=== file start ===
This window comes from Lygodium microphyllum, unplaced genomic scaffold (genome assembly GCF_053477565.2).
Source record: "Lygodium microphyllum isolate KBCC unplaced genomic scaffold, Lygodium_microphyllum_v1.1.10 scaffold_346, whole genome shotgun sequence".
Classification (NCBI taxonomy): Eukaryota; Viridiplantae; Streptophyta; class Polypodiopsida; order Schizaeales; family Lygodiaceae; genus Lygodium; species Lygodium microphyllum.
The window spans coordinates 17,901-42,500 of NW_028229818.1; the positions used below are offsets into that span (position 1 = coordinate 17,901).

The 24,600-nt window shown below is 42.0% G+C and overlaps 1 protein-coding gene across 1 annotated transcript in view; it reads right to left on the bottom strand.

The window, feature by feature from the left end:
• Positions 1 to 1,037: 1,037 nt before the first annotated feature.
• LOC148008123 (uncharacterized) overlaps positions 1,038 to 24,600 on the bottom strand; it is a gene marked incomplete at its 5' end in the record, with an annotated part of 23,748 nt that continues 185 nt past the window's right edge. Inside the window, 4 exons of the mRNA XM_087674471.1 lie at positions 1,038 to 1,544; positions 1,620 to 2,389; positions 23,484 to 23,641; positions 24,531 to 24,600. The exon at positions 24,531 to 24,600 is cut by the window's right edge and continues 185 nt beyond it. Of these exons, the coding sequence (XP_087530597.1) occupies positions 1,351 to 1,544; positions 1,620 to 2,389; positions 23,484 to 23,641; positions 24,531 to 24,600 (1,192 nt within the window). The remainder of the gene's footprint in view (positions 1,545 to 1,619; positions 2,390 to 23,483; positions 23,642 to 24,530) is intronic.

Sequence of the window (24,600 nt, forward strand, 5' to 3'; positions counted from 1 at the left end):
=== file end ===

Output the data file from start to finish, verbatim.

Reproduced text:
This window comes from Lygodium microphyllum, unplaced genomic scaffold (genome assembly GCF_053477565.2).
Source record: "Lygodium microphyllum isolate KBCC unplaced genomic scaffold, Lygodium_microphyllum_v1.1.10 scaffold_346, whole genome shotgun sequence".
Classification (NCBI taxonomy): Eukaryota; Viridiplantae; Streptophyta; class Polypodiopsida; order Schizaeales; family Lygodiaceae; genus Lygodium; species Lygodium microphyllum.
The window spans coordinates 17,901-42,500 of NW_028229818.1; the positions used below are offsets into that span (position 1 = coordinate 17,901).

The 24,600-nt window shown below is 42.0% G+C and overlaps 1 protein-coding gene across 1 annotated transcript in view; it reads right to left on the bottom strand.

The window, feature by feature from the left end:
• Positions 1 to 1,037: 1,037 nt before the first annotated feature.
• LOC148008123 (uncharacterized) overlaps positions 1,038 to 24,600 on the bottom strand; it is a gene marked incomplete at its 5' end in the record, with an annotated part of 23,748 nt that continues 185 nt past the window's right edge. Inside the window, 4 exons of the mRNA XM_087674471.1 lie at positions 1,038 to 1,544; positions 1,620 to 2,389; positions 23,484 to 23,641; positions 24,531 to 24,600. The exon at positions 24,531 to 24,600 is cut by the window's right edge and continues 185 nt beyond it. Of these exons, the coding sequence (XP_087530597.1) occupies positions 1,351 to 1,544; positions 1,620 to 2,389; positions 23,484 to 23,641; positions 24,531 to 24,600 (1,192 nt within the window). The remainder of the gene's footprint in view (positions 1,545 to 1,619; positions 2,390 to 23,483; positions 23,642 to 24,530) is intronic.

Sequence of the window (24,600 nt, forward strand, 5' to 3'; positions counted from 1 at the left end):